Boston Lyric Opera serves Maxwell Davies well with haunting, effective “Lighthouse”

February 09, 2012
By Angelo Mao

Christopher Burchett, David Cushing, and John Bellemer in Boston Lyric Opera's production of Peter Maxwell Davies' "The Lighthouse." Photo: Erik Jacobs

Good ghost stories stay fresh. So does Peter Maxwell Davies’ The Lighthouse in a production by the Boston Lyric Opera, which opened Wednesday night at the John F. Kennedy Library at the University of Massachusetts/Boston.

The one-act opera is based upon a true story about three lighthouse keepers who vanished from their post on a remote Scottish isle in 1900. In Davies’ imagination, the three men were consumed by ghosts of their own past, ghosts strong enough not only to destroy them, but also to infect the men sent to replace them.

Davies’s opera, which was first staged in 1980 at the Edinburgh Festival, employs a sparse and individual musical language for this psychological thriller-cum-ghost story. The orchestra is small and mostly percussive, featuring a flexatone, a jangly upright piano, and a banjo. The melodic contours are angular, the harmonies craggy, and ghostly elements pervade the score: the first part of the opera enacts the court of inquiry following the keepers’ disappearance, with the part of the judge “voiced” by a French horn. Populist styles, such as hymns and ballads, make ghostly appearances, particularly in the middle of the opera, in which the three lighthouse keeper sing and reminisce–not entirely truthfully–about their pasts.

Taking advantage of the unique assets of the Kennedy Library’s conference room—with floor-to-ceiling windows facing the sea, and the stage extended right into the audience—the audience was literally immersed in this tale of shifting realities, claustrophobia and, ultimately, horror. The climax and denouement of this production proved not wholly satisfactory on opening night, yet the performance was distinguished by a sympathetic staging and excellent musicians.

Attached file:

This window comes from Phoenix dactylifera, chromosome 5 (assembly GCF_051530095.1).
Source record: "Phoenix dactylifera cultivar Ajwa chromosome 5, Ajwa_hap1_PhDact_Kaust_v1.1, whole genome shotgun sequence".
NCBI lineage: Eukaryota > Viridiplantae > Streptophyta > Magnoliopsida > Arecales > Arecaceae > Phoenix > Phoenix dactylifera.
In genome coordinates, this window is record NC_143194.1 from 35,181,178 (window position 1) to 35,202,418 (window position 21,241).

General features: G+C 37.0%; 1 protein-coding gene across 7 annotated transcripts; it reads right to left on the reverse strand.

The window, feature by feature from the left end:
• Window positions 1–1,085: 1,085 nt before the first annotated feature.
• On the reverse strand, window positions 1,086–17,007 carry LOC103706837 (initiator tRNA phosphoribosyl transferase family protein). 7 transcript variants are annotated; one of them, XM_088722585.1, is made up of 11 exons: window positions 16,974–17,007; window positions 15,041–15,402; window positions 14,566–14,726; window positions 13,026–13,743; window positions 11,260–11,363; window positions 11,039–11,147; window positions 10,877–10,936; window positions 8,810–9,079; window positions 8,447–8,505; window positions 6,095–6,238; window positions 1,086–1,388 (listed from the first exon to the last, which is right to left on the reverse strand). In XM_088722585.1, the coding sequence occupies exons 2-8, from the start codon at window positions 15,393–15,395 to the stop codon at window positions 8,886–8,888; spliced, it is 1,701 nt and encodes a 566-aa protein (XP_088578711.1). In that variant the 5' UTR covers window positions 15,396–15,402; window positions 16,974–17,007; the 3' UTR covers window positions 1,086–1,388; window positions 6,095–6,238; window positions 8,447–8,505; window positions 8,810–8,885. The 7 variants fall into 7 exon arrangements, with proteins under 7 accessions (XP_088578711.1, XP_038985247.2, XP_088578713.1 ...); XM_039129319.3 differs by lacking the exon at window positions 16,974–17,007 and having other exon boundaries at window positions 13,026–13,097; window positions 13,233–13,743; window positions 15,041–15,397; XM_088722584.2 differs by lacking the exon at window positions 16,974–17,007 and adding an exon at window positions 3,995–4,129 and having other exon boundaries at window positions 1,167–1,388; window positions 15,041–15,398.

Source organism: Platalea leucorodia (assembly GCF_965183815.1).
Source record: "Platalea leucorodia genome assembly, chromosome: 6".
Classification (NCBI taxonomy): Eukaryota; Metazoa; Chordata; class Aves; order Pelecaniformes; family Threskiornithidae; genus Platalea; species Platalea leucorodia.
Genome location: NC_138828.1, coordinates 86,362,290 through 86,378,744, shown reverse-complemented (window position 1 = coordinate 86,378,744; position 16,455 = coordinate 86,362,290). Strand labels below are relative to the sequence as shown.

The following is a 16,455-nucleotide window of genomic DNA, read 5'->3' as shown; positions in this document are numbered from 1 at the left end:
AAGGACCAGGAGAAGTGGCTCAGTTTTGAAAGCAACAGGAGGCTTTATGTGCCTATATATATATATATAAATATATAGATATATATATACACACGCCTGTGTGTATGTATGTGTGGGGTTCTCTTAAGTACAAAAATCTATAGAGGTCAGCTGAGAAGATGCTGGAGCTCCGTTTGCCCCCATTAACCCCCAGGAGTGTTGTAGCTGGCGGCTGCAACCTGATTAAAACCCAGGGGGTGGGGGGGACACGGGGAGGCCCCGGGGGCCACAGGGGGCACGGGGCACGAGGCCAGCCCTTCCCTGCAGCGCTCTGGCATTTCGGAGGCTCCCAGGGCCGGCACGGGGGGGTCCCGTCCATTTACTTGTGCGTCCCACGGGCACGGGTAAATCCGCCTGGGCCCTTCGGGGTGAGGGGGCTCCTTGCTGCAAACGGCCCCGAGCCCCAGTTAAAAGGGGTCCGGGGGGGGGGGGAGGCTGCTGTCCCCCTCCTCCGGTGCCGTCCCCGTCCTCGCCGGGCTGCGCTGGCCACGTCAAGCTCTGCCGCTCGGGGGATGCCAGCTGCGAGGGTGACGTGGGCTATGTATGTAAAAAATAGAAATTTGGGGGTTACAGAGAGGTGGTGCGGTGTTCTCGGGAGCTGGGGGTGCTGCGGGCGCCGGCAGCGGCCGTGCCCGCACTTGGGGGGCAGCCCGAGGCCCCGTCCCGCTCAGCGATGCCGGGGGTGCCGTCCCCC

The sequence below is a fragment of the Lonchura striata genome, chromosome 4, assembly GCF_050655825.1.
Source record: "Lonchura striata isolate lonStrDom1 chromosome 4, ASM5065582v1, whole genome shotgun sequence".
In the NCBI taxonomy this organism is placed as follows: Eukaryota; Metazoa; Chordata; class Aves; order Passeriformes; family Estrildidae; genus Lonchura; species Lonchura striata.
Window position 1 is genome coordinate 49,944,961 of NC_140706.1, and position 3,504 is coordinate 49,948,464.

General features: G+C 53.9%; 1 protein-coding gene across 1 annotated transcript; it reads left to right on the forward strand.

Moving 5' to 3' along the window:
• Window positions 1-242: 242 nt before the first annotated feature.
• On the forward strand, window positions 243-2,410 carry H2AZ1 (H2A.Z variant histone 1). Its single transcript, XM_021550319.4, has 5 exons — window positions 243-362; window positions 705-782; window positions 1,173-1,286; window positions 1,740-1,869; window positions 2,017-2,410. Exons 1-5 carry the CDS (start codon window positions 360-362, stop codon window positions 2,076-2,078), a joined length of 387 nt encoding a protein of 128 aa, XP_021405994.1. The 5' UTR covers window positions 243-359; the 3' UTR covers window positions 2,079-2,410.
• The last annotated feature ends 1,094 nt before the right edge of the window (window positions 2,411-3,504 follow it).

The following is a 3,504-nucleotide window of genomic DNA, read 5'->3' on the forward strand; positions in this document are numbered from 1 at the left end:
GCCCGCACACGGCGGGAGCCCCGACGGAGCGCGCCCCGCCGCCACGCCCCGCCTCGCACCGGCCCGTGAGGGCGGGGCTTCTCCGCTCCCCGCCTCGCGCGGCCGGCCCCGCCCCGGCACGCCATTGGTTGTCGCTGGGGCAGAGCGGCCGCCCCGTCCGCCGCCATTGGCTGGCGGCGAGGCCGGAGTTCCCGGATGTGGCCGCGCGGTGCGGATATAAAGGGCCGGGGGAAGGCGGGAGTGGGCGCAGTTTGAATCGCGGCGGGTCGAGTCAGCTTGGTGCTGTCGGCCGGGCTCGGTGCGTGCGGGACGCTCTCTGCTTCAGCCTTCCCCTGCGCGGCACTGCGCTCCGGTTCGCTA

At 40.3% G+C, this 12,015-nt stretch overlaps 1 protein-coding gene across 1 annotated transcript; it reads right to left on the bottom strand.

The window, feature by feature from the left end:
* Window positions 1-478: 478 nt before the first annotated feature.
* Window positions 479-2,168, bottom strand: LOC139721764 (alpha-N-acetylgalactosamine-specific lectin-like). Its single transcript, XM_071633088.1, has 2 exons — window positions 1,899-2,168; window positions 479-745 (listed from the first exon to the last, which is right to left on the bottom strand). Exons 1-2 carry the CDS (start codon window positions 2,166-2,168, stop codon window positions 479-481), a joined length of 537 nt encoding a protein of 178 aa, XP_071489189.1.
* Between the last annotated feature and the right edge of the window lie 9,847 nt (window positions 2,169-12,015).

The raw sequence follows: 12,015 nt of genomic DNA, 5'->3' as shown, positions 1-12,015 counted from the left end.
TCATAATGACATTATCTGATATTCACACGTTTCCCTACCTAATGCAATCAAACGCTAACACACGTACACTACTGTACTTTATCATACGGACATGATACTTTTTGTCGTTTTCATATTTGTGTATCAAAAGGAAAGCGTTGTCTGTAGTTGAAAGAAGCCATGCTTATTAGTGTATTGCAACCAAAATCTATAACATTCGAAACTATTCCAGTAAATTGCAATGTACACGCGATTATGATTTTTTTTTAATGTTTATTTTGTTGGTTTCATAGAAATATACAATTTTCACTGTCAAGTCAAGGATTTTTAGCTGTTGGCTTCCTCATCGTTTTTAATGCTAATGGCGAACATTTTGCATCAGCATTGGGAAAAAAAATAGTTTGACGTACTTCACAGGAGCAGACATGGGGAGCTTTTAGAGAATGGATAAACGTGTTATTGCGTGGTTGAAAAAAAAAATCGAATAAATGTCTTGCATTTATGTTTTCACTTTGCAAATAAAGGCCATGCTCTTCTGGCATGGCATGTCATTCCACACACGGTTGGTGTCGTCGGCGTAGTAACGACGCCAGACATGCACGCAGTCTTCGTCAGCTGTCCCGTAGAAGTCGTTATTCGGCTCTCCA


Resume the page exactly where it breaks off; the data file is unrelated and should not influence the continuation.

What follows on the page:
Photo: Erik Jacobs

The singing parts in The Lighthouse are taken entirely by male voices, which, together with the highly percussive chamber orchestra—ably conducted by David Angus—made for a unique and memorable sonic texture. John Bellemer’s lyric tenor negotiated Davies’ declamations with aplomb, and despite some dryness of tone, made the oasis of lyrical singing in the middle of the opera an important and moving counterpoint to the horror.

The role of Arthur, with its apocalyptic pronouncements, was well served by David Cushing’s piercing, dramatic bass-baritone. Christopher Burchett brought a warm and malleable baritone to his character Blazes, as well as a convincing physicality, twitching and strutting in accordance to the schizophrenic demands of the music. The occasional use of head voice by these three men was not altogether successful, but the ensemble singing was a highlight as with their haunting mezza-voce “humming.”

Constructing a physical landscape to complement the sonic effects of Davies’ music is a daunting task and Boston Lyric Opera’s creative team largely met this challenge. Besides subtle directing from Tim Albery and a claustrophobic cage-like stage by Camellia Koo, the most striking item was the blinding searchlight by lighting designer Thomas Hase, which revolved on its perch outside the library, shining in through the windows at the audience. Perhaps the only misfire was the vague way in which the production resolves the “mystery” of exactly how the three lighthouse keepers disappeared. The eeriness uncertainty built into the libretto requires no further ambiguity, and Davies’s tidal wave of percussion shows no hesitance.

The Lighthouse will be repeated 8 p.m. Thursday and Saturday and 5 p.m. Sunday at the John F. Kennedy Presidential Library.; 617-542-6772.

One Response to “Boston Lyric Opera serves Maxwell Davies well with haunting, effective “Lighthouse””

  1. Posted Mar 04, 2012 at 7:29 am by John Gosling

    Is there likely to be a CD or DVD available of this performance of The Lighthouse by Peter Maxwell Davies?